Seattle CORE and civil rights activists worked on a number of problems in addition to employment, housing, schools, and support for activists in the South. One regular challenge—among the first concerns CORE had considered undertaking—was police brutality. The black community had to deal with hostile police behavior repeatedly. How could CORE confront and end such violence? This article by CORE member Sue D. Gottfried, published in 1965, describes an attempt to address the problem.
Seattle in Black and White Authors' Note: This article ends optimistically. Despite significant improvements in police procedures over the years, however, excessive force by police officers still angers the black community. In the summer of 2008, for example, the NAACP held hearings in its project "People's Panel on Police Accountability." On May 20, 2008, the Seattle Post-Intelligencer reported, "Blacks were eight times more likely than whites to be arrested for obstruction, and . . . about half of the cases were dismissed by the City Attorney's Office before trial." On July 2, 2008, the Seattle Times reported that a Seattle City Council panel recommended strengthening the civilian review board that oversees police accountability.
Seattle's Freedom Patrol, by Sue Gottfried
A new kind of walk for freedom was born in Seattle recently; walking a policeman's beat.
On July 24,  police on the night beat in five Seattle areas began to be trailed by well-identified shadows. The shadows-in male-female teams of two-wore large cardboard badges labeled "Freedom Patrol." After the night's "tour of duty," Freedom Patrol members trudged the stairs to the offices of Seattle's Congress of Racial Equality (CORE), host and service arm to the project but not its sponsor, to make written reports on police conduct.
The immediate provocation that led to the formation of the Freedom Patrol was the fatal shooting of a Negro, Robert L. Reese, by off-duty Seattle policeman Harold J. Larsen in a tavern brawl on June 20. Because the killing was allegedly a racial incident, raising serious questions about police practices, the Washington chapter of the American Civil Liberties Union urged a grand jury investigation. In a public statement, the chairman of Seattle CORE called for establishment of a permanent police review board. Public officials did not respond to these suggestions. After a coroner's inquest made a finding of "excusable homicide," Larsen, and Patrolman Franklyn Junell, also involved in the brawl, were suspended for thirty days by Police Chief Frank C. Ramon for their "failure . . . to handle a police action in accordance with their training, experience, and departmental procedures." Chief Ramon also announced that he was acceding to the jury's recommendation that policemen not be armed when engaged in off-duty social activities.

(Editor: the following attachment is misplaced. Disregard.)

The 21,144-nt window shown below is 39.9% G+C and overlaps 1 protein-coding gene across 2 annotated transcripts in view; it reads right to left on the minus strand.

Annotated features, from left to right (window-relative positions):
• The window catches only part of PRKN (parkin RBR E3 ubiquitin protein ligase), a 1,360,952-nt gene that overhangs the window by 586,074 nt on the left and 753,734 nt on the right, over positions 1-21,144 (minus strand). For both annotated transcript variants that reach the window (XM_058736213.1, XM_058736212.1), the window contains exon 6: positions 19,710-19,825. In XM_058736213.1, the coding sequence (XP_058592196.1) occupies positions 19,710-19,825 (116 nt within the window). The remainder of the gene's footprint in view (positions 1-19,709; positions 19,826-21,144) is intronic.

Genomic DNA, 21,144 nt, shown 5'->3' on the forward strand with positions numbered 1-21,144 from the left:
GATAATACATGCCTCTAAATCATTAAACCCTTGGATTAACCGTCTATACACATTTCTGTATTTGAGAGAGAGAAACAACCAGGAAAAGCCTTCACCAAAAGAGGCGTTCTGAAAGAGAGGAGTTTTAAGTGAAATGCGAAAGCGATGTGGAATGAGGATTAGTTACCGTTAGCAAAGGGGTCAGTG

That, presumably, was that.
But this disposition of the case aroused outraged feelings in the Negro community and among whites concerned with social justice. Their distrust of the Seattle police and frustration with the deafness of public officials to appeals for corrective measures had been ripening over at least a decade. As long ago as 1956, a citizens' investigating committee appointed by the mayor had recommended establishment of a civilian police review board. This recommendation was never acted upon. As recently as early 1965, when a series of public hearings produced abundant testimony alleging police brutality, the mayor and the city council were still unmoved to take any action whatever.
On July 10, a few days after the coroner's inquest, Seattle's Central Area Council on Civil Rights-a nine-man team of civil rights leaders-called a public meeting to plan protest action. The meeting organized itself into a "Citizens Committee on Police Practices." Goals of the group-to be sought on the legal front as well as through direct action-included investigation of the Reese case by a Federal or county grand jury, and the calling in of a high-level outside agency for study and analysis of police training and performance.
It was at this meeting that the concept of the Freedom Patrol was first broached, to an audience of about 500 Negroes and Caucasians. The purpose of the Freedom Patrol was described as that of documenting police misconduct through observation of police on their beats, and a check on bookings and charges at the city jail, in an effort to bring about official action to correct discriminatory practices.
The Freedom Patrol idea was received with excitement and enthusiasm by those present, although it was evident at this early stage that the exact mode of operation for these "walking citizen review boards" was still far from clear.
Over the ensuing two weeks, a steering committee worked with civil rights leaders and advisers to plan for the effective use and control of the Freedom Patrol. A legal memorandum relating to citizen police-surveillance and records-investigation was drawn up by the ACLU; careful procedures for screening Patrol applicants were worked out; a strict nonviolent discipline was developed; and training sessions were planned. These preparations were, of necessity, experimental, and more hurried than some of the planners would have wished. The first patrol to hit the streets was a highly selective group, including such figures as the ministers of the two leading Negro congregations, one of them the chairman of the Central Area Council on Civil Rights; the president of Seattle NAACP; the vice president of Seattle CORE; the executive secretary of Seattle Urban League; and the executive minister of the Greater Seattle Council of Churches.